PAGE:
I've been wanting to try Gibson wheels for a while now, how do you quarter them?

 

 

  • Like 1
Link to post
Share on other sites

I've got a GW models wheel press to push the wheels onto the axles, and do the quartering at the same time. 

 

I've done the rear axle, and hit a snag with using the Romford crankpins, in that they are slightly larger than the slots in the wheel press designed for the crankpins. So I ended up quartering them by eye, and just using the press to push the wheels on (having removed the crankpins first). As usual with these things, check that everything is correct half a dozen times before finally pushing the wheels onto the axles. 

 

 

 

 

 

Link to post
Share on other sites
  • 3 weeks later...

Chassis now assembled and tested. I found that it had a tendency to derail on crossovers, as the pickups on the middle axle interfered with the sideplay, and acted as springs to centre it. It now has pickups bearing lightly on the wheel rims. Other than that, it runs OK. The motor is one of those cheap eBay ones from China, with a high level gearbox. It's very smooth and controllable, but does make a noise like a jet engine spooling up when run at top speed. I can live with that, although the Mitsumi motor in my Judith Edge 05 is a equally smooth and a lot quieter. 

 

This week I have mostly been assembling brake gear.....

 

The first mistake I did was to use the holes in the chassis marked 'extra clearance' for the brake hangers, thinking I'd need this for the middle axle (which has a lot of sideplay). The brakes ended up a very long way from the wheels. 

20200709_213531.jpg.ae37c6a359ad8c01cf1799a923ccb14f.jpg

These were carefully removes (with side cutters and a burr in the mini-drill) and new holes drilled using the etched pilot holes provided (marked 'prototype position'). The result is a bit closer and just about acceptable, although the trailing axle is a lot nearer).

 

I also replaced the brakeshoes (which looked the wrong shape compared to the 1930s photos I'm looking at) with some from the Mainly Trains SR brake gear etch which were a better shape. A bit of fiddling and some burnt fingers got it all soldered up.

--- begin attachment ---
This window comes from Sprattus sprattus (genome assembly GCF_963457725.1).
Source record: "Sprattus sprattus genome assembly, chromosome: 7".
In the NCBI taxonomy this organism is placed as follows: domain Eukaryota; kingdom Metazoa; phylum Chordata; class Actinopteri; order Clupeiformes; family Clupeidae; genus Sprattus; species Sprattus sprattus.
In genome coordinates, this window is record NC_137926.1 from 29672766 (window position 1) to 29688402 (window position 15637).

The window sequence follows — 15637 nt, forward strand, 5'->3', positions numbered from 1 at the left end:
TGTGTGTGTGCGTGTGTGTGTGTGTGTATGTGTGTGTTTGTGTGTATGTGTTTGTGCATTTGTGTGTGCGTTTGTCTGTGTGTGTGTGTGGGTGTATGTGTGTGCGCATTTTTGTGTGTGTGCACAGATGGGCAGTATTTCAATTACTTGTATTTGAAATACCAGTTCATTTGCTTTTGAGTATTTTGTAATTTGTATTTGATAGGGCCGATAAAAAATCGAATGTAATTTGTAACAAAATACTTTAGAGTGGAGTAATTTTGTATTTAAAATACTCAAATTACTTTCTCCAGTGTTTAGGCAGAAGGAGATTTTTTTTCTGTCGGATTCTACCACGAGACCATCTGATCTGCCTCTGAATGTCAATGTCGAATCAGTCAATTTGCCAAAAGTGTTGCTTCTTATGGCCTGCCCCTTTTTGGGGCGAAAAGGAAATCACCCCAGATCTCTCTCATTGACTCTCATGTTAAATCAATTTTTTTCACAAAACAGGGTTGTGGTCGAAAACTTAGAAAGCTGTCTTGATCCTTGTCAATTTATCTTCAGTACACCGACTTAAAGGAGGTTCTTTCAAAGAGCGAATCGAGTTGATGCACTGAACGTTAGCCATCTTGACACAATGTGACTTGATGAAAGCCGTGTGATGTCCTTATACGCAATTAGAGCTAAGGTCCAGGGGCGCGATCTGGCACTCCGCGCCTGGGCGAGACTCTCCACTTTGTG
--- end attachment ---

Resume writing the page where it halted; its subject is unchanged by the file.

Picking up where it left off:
It's still not quite finished (I need to sort the end cranks ) but I have added some half round wire to represent the tensioners, and cranked the pull rods around the trailing wheel boss. The real thing has clearances so tight that it needs this. 

 

20200710_221229.jpg.da276c84baf9c37e4871ff30bfd2f809.jpg

  • Like 7
  • Craftsmanship/clever 1
Link to post
Share on other sites

I've used that motor and it ran fairly quietly - are you sure it's not an out of balance flywheel causing the noise? I have tried some other cheap motors which really scream at high revs though, fine at low speed. I used to use flywheels a lot, mainly to make sure small locos kept moving but since I started applying graphite to the rails they are redundant.

I think I did that with the brakes on the first one I built.....

  • Like 1
  • Informative/Useful 1
Link to post
Share on other sites
10 hours ago, Michael Edge said:

I've used that motor and it ran fairly quietly - are you sure it's not an out of balance flywheel causing the noise?

 

That's was a very good guess. I removed the flywheel, which cured the noise. I then carefully refitted it, and there's a small amount of noise, but nothing as bad as before. I'll live with that if it means having a flywheel.  

 

2 hours ago, Pebbles said:

Not sure what is meant by cheap motor as I believe this is the type used by Hornby in their J15 and J50. 

They were about £2 each direct from China, so cheap but decent quality. 

Link to post
Share on other sites
  • pete_mcfarlane changed the title to Albion Models LBSC D1 and other Southern locos

Create an account or sign in to comment

You need to be a member in order to leave a comment

Create an account

Sign up for a new account in our community. It's easy!

Register a new account

Sign in

Already have an account? Sign in here.

Sign In Now
×
×
  • Create New...

Important Information

We have placed cookies on your device to help make this website better. You can adjust your cookie settings, otherwise we'll assume you're okay to continue.